GHAZNI, Afghanistan — South Korea and relatives of 21 kidnapped Koreans appealed for U.S. help Tuesday, but Afghanistan said for the first time it will not release insurgent prisoners — the Taliban’s key demand to free the captives.
Afghan police found the body of the second hostage slain since the Christian church group was seized nearly two weeks ago; the group’s pastor was killed last week.
A purported Taliban spokesman, meanwhile, said some of the prisoners the militants want released are held at the U.S. base at Begrime — and the Al-Jazeera television network broadcast a video Tuesday reportedly of another Taliban captive, a German engineer.
The Taliban said more Koreans will die if its demands are not met by midday Wednesday. The militants have extended several previous deadlines without consequences, but killed 29-year-old Shim Sung-min on Monday after a deadline passed. His body, with a gunshot wound to the head, was found along a road in Andar district.
They were two of 23 South Koreans — 16 women and seven men — kidnapped while riding a bus July 19 on the Kabul-Kandahar highway. They are the largest group of foreign hostages taken in Afghanistan since the 2001 U.S.-led invasion that drove the Taliban from power.
Some blame the U.S.
In South Korea, relatives and a civic group pleaded for more U.S. involvement, and the president’s office used more diplomatic language to prod the Americans.
“The government is well aware of how the international community deals with these kinds of abduction cases,” the president’s office said, an apparent reference to the U.S. policy of not negotiating with terrorists. “But it also believes that it would be worthwhile to use flexibility in the cause of saving the precious lives of those still in captivity.”
The civic group People’s Solidarity for Participatory Democracy questioned what South Korea had earned for helping Washington combat terrorism. Seoul has sent troops to Afghanistan and Iraq.
State Department spokesman Tom Casey said there is regular contact between U.S. and South Korean officials on the standoff, but would not comment on specifics.
President Hamid Karzai’s spokesman said officials were doing “everything we can” to secure the hostages’ release, but that freeing militant prisoners was not an option.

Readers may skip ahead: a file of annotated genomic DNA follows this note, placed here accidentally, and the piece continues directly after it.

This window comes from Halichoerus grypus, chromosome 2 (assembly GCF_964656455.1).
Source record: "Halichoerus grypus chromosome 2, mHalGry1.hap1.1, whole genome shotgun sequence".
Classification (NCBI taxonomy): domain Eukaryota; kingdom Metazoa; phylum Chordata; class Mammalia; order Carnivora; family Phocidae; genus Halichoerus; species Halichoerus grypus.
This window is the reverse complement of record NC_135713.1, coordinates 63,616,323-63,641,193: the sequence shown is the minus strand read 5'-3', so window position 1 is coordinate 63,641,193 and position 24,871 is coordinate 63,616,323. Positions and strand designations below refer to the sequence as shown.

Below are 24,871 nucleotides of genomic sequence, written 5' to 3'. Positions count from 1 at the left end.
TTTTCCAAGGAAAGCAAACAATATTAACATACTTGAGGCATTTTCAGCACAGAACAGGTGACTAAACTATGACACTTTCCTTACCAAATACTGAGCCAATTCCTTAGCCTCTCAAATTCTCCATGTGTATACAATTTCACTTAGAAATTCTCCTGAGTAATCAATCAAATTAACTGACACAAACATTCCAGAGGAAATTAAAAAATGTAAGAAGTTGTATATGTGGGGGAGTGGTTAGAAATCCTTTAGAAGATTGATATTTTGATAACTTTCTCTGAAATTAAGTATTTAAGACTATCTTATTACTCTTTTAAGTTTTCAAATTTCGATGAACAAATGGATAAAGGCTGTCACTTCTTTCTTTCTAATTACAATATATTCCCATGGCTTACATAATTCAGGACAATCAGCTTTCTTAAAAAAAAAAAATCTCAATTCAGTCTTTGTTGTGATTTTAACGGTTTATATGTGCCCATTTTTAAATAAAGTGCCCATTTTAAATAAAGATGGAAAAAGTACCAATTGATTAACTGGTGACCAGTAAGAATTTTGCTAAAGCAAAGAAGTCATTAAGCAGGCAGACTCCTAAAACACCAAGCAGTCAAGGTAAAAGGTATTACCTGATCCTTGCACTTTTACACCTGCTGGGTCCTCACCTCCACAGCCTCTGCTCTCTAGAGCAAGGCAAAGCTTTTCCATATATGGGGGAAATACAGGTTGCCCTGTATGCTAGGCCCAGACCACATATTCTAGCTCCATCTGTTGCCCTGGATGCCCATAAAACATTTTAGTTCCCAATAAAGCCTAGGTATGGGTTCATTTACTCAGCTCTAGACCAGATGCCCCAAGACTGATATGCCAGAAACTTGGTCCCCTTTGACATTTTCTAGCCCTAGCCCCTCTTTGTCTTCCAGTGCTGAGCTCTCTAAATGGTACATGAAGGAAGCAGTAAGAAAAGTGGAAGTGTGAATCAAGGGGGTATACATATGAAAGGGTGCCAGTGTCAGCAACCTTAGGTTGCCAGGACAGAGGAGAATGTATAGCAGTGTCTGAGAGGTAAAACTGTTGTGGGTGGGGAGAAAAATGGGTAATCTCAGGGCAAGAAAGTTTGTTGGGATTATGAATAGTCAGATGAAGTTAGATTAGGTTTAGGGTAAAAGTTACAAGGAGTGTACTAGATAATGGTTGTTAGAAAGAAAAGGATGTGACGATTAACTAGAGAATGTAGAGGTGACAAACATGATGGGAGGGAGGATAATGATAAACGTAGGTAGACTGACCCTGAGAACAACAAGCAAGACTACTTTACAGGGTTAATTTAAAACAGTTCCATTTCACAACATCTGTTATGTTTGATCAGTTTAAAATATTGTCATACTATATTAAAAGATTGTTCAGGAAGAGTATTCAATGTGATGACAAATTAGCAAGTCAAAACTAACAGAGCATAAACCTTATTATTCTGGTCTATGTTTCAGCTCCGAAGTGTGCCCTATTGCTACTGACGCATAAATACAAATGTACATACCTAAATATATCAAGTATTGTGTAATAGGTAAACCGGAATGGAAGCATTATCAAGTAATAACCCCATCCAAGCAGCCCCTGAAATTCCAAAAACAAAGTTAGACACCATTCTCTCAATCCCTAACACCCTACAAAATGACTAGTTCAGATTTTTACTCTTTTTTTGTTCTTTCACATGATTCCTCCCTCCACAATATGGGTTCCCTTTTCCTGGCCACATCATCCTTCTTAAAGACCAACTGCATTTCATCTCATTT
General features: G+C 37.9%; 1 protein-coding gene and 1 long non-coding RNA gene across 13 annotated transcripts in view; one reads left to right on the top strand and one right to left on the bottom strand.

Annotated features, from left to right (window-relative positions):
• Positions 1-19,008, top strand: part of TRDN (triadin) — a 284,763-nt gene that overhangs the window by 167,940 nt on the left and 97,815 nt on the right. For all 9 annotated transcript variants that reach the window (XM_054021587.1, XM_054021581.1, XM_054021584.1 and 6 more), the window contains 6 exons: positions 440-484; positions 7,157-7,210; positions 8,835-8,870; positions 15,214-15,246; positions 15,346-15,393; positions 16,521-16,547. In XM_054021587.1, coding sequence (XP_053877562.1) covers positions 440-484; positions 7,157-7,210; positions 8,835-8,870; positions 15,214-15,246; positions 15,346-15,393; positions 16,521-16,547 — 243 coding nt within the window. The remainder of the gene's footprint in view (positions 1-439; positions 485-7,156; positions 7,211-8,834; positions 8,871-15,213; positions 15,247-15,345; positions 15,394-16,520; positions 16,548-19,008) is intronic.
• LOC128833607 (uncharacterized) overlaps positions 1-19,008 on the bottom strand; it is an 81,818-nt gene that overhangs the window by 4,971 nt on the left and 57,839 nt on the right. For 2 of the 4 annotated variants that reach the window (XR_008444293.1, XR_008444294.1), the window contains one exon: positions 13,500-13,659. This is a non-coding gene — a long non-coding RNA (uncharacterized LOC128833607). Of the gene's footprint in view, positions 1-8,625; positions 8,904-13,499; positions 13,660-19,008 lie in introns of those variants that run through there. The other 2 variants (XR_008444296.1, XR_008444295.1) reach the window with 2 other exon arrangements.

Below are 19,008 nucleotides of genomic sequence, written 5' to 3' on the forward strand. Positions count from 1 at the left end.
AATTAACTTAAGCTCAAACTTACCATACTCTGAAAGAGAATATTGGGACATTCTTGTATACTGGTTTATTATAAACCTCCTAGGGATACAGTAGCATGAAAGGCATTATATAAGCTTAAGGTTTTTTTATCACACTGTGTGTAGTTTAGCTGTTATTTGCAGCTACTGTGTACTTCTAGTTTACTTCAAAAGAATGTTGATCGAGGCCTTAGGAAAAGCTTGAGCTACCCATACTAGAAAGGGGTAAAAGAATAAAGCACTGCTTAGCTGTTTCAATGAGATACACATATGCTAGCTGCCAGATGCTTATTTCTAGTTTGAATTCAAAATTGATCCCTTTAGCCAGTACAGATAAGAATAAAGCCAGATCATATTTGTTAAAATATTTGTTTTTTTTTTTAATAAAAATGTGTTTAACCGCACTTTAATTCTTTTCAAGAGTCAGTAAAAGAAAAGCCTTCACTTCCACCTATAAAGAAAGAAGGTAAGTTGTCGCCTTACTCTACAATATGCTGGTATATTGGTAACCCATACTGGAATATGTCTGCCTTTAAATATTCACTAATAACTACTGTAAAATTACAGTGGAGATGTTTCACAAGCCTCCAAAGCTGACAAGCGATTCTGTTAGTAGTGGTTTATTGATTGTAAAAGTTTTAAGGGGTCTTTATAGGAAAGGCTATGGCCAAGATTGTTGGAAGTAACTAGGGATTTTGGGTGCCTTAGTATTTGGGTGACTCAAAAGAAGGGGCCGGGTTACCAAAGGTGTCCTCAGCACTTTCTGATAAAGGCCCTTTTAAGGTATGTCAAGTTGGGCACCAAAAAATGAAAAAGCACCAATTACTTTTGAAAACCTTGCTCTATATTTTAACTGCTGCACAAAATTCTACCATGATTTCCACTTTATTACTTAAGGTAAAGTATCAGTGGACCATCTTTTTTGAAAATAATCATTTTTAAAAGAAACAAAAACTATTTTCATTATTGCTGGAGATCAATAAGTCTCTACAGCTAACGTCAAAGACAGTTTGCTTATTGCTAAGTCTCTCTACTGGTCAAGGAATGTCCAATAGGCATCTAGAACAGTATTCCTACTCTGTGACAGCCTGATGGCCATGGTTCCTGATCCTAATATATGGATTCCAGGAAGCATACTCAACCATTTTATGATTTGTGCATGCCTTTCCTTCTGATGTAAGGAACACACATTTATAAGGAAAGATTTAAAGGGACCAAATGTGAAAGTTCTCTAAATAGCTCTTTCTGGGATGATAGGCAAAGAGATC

“As a principle, we shouldn’t encourage kidnapping by accepting their demands,” said government spokesman Humayun Hamidzada.
In March, Karzai authorized freeing five captive Taliban fighters for the release of an Italian reporter, but called the trade a one-time deal. He was roundly criticized by the United States and western nations for the move.
Qari Yousef Ahmadi, a purported Taliban spokesman, said eight prisoners must be released by midday Wednesday, and that some were held by the U.S. at Bagram.
“If the Kabul government does not release the Taliban prisoners, then we will kill after 12 o’clock,” Ahmadi said. “It might be a man or a woman ... It might be one. It might be two, four. It might be all of them.”
In South Korea, the slain hostage’s father, Shim Jin-pyo, described his son as “chivalrous and warmhearted,” and wondered how the Taliban “could perpetrate this horrible thing.”
Kim Jung-ja, the mother of another hostage, said the U.S. should “give more active support to save the 21 innocent lives.”
German held hostage, too?
In the minute-long video shown Tuesday on Al-Jazeera, a stocky man with graying hair stood in a rugged mountainous area surrounded by masked Taliban fighters, some of them carrying automatic rifles and RPG launchers.
The man seemed to be speaking to a camera but there was no voice in the aired footage. Al-Jazeera broadcaster said he made an appeal to the German government to secure his release. The video also showed four Afghans whom it said were kidnapped with the German.
The broadcaster did not say how it obtained the video.
Two German engineers were reported kidnapped earlier this month by the Taliban. One of them, Ruediger Diedrich, 43, died in captivity under unclear circumstances. His body has been flown back to Germany for an autopsy. German media have identified the second man only as Rudolf B.
In Germany, foreign ministry spokesman Martin Jaeger criticized the release of the video and said the ministry was pressing efforts to secure the hostage’s release.
Germany has 2,700 soldiers serving with the NATO-led force in Afghanistan.
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